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Thrive Global looking to grow through direct partnership with firms in India: Arianna Huffington

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Arianna Huffington is a journalist and businesswoman. Huffington is the co-founder and editor-in-chief of The Huffington Post, now owned by AOL. In 2016, when Arianna Huffington decided to leave Huffington Post, the company she co-founded, she dived headlong into her start up Thrive Global. The aim of the company was to enable individuals and organisations to understand the value of wellness and a balanced stress free mind towards the bottom-line. Two years later, Arianna is thrilled at the response.

Arianna Huffington is a journalist and businesswoman. Huffington is the co-founder and editor-in-chief of The Huffington Post, now owned by AOL. In 2009, Huffington made it in Forbes's first list of the Most Influential Women In Media. In 2014, she was listed by Forbes at the 52nd spot among the Most Powerful Women in the World.
In 2016, when Arianna Huffington decided to leave Huffington post, the company she co-founded, she dived headlong into her start up Thrive Global. The aim of the company was to enable individuals and organisations to understand the value of wellness and a balanced stress free mind towards the bottom-line. Two years later, Arianna is thrilled at the response. Speaking to CNBC-TV18 in her latest India visit to India on how companies and people all over the world are recognising the need for a stress free life to be able to drive growth and creativity. When asked on her mantra to success, she shares an interesting insight. Arianna believes that fixing a time to switch off is key to a healthy and productive lifestyle. Arianna attributes her success to this very theory.  She believes that technology plays a key reason for stress with most people unable to switch off.
In 2007, Arianna herself had a burn out when she fainted on her desk. And that’s when her search began to find scientific proof of how well balanced and emotionally healthy and rested individuals can be more successful than the ones overworking themselves around the clock. Arianna has a charging station for her mobile phone which is outside her room. She believes it is important to leave the phone outside when you go to bed. Her charging station is also a special one. It has a special blanket with which she can ‘put the phone to bed’.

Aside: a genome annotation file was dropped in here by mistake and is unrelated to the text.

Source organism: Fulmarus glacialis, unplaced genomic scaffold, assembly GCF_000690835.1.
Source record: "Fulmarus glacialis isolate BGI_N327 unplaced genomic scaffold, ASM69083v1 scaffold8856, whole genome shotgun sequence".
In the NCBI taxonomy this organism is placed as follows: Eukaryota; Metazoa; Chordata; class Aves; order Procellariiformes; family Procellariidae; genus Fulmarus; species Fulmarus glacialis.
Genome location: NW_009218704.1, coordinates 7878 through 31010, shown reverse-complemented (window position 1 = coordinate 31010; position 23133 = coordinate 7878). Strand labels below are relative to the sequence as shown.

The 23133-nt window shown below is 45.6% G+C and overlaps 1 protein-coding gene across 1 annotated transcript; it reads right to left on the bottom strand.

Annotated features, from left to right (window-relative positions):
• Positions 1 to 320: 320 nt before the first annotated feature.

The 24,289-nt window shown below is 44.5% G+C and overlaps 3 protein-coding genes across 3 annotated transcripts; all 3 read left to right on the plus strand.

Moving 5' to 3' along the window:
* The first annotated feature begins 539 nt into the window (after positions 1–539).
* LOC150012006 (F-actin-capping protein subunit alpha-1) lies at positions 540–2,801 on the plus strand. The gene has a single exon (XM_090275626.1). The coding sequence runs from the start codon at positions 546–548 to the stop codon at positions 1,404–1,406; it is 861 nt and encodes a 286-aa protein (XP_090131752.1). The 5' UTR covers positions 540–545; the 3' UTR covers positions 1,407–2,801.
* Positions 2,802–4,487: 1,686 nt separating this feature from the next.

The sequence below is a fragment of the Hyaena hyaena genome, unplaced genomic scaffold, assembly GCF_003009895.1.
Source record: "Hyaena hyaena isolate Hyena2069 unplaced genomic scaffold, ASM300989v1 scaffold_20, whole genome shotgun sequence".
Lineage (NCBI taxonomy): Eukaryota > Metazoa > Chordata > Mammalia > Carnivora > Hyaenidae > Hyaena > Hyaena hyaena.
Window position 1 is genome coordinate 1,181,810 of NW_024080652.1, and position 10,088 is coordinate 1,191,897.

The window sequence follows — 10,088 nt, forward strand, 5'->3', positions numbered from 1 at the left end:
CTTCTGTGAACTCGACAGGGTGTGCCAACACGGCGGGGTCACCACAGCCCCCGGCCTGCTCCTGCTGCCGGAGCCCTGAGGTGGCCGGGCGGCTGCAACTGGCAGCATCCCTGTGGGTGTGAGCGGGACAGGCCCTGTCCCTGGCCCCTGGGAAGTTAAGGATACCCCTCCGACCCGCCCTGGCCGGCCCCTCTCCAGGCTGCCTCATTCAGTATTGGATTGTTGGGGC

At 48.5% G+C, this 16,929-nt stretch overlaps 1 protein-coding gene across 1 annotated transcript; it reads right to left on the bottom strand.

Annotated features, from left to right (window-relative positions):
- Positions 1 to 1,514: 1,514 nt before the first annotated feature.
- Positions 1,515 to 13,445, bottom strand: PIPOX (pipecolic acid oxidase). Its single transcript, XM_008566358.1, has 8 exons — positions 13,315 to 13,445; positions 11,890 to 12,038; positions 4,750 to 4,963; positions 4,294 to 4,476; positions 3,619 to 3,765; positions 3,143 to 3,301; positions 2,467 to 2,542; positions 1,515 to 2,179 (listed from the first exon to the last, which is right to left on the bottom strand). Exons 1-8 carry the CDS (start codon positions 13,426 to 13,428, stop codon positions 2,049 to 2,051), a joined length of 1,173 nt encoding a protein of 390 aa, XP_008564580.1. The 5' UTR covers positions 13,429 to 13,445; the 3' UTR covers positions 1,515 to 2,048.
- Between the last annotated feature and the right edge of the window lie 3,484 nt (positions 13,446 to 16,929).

Here is the full transcript of her interview with CNBC-TV18:
I believe you have a very packed schedule in the last couple of days?
A: It has been wonderful to be back here. I love India. It is my favourite country in the world. I first came here when I was 17 and started comparative religion in Shantiniketan University outside Kolkata. A year ago, we launched Thrive Global in partnership with the Times of India and now I am back to continue building and everything we are doing with Thrive.
Help us understand how Indians have reacted or how Indian companies have reacted so far to this principal of how the importance of these steps can actually drive the bottomline further and then can actually reduce attrition. How is the response been so far?
A: It is amazing. The reason why the response has been so phenomenally enthusiastic is because they are seeing the cost of not doing these things - their cost in terms of attrition for example and at the time when everybody is going after talented people everywhere, the war for talent is intensifying. If your talent is burnt out, they are over 30 percent likely to switch jobs. So even if they go to another job where they are going to be burnt out, they think by leaving, it is going to be easier for them. So if you want to keep talent or if you want to recruit talent, it is very important to have a culture, which is thriving.